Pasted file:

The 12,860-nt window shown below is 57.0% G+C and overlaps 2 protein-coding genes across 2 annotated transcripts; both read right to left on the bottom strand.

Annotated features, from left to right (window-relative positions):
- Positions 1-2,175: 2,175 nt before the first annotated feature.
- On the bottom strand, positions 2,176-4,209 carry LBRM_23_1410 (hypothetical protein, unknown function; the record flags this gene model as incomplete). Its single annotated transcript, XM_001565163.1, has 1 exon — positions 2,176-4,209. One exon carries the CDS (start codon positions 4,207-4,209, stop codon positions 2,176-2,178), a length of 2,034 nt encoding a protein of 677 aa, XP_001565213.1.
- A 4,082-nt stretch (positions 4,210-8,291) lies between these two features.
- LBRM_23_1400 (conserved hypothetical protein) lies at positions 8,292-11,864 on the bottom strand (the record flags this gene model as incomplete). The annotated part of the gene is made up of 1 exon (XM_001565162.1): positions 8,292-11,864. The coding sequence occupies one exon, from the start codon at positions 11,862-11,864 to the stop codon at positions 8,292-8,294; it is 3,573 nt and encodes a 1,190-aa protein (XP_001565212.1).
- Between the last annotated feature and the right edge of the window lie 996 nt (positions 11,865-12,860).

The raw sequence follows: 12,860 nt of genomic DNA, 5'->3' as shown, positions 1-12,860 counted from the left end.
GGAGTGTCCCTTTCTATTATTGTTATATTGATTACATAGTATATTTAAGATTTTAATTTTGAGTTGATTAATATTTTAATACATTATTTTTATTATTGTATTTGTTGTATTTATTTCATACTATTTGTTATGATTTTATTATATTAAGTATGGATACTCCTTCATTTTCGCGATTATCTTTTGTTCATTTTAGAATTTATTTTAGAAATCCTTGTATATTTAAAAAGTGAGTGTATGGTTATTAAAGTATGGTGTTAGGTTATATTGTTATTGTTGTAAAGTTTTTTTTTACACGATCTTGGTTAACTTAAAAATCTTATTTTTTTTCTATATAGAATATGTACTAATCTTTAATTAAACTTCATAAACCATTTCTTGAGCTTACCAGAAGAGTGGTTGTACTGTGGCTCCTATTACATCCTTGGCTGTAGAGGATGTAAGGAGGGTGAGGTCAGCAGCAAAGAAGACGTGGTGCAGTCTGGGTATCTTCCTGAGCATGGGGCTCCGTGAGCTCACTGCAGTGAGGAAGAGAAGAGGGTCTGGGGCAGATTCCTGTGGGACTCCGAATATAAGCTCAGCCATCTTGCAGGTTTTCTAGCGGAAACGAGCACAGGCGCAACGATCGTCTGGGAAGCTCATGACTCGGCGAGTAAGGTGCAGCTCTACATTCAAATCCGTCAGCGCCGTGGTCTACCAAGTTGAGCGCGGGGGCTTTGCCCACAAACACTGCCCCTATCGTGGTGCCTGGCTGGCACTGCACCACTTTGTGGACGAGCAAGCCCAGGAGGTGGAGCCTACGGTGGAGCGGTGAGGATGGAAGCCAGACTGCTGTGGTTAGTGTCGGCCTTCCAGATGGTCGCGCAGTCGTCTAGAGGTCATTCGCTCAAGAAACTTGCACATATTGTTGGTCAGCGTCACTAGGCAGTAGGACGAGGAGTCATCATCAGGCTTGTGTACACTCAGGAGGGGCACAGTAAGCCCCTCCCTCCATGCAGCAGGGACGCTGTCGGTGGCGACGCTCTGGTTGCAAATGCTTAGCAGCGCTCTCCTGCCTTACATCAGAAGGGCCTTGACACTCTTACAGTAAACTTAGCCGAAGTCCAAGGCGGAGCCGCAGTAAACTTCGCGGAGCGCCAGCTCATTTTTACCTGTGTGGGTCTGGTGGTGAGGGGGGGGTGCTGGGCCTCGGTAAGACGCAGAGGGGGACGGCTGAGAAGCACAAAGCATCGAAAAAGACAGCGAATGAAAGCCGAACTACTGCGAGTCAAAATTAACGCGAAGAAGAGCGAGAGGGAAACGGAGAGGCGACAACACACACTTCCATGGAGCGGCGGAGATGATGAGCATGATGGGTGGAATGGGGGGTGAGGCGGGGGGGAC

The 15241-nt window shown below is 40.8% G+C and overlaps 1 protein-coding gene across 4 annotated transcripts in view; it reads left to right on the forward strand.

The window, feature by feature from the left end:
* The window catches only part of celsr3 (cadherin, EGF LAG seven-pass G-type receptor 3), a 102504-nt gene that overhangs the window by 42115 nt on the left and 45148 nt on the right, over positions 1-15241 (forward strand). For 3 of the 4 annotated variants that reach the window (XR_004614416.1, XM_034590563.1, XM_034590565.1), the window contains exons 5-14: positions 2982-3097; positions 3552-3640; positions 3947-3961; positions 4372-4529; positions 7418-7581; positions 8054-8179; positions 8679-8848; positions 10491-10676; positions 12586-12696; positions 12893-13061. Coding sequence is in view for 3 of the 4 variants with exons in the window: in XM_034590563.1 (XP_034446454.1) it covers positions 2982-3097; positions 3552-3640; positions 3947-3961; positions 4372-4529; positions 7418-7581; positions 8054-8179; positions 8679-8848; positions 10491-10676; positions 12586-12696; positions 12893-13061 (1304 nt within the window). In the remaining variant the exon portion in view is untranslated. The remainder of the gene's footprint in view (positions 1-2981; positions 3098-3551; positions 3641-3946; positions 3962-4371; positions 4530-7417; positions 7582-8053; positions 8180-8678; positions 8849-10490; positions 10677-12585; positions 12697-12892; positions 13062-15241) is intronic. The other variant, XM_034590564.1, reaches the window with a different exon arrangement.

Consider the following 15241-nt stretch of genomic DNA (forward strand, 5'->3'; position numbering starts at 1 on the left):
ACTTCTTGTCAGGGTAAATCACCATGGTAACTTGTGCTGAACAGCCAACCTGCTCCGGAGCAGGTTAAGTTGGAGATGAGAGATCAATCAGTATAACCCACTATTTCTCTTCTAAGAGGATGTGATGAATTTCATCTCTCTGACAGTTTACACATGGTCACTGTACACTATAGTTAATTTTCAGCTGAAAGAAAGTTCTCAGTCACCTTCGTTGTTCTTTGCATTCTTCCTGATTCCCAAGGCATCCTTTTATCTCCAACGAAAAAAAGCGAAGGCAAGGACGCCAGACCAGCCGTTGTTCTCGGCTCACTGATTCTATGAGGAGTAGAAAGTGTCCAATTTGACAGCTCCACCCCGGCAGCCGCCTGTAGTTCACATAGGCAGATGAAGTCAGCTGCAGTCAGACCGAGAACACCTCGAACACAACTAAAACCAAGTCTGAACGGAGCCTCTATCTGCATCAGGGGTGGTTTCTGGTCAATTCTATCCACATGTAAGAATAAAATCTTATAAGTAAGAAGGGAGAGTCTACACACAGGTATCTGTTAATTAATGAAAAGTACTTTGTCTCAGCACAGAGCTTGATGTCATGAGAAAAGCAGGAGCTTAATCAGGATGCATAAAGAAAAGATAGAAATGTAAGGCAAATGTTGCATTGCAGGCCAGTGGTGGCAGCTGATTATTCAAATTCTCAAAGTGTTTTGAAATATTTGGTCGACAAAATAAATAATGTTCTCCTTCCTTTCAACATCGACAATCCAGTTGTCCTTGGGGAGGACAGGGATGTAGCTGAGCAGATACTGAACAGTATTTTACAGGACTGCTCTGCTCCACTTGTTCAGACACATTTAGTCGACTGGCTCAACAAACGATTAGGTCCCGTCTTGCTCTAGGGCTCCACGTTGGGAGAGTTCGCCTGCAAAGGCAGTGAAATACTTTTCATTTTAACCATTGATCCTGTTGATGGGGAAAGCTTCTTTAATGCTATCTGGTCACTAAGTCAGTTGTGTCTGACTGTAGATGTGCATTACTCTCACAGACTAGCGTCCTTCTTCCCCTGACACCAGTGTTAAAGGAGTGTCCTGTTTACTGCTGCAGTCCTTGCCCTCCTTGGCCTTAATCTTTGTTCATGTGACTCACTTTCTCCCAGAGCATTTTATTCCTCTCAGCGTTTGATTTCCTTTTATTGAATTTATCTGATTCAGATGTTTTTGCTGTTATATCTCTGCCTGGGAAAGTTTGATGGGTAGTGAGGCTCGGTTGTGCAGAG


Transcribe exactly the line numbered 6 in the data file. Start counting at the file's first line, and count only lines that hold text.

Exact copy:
- LBRM_23_1400 (conserved hypothetical protein) lies at positions 8,292-11,864 on the bottom strand (the record flags this gene model as incomplete). The annotated part of the gene is made up of 1 exon (XM_001565162.1): positions 8,292-11,864. The coding sequence occupies one exon, from the start codon at positions 11,862-11,864 to the stop codon at positions 8,292-8,294; it is 3,573 nt and encodes a 1,190-aa protein (XP_001565212.1).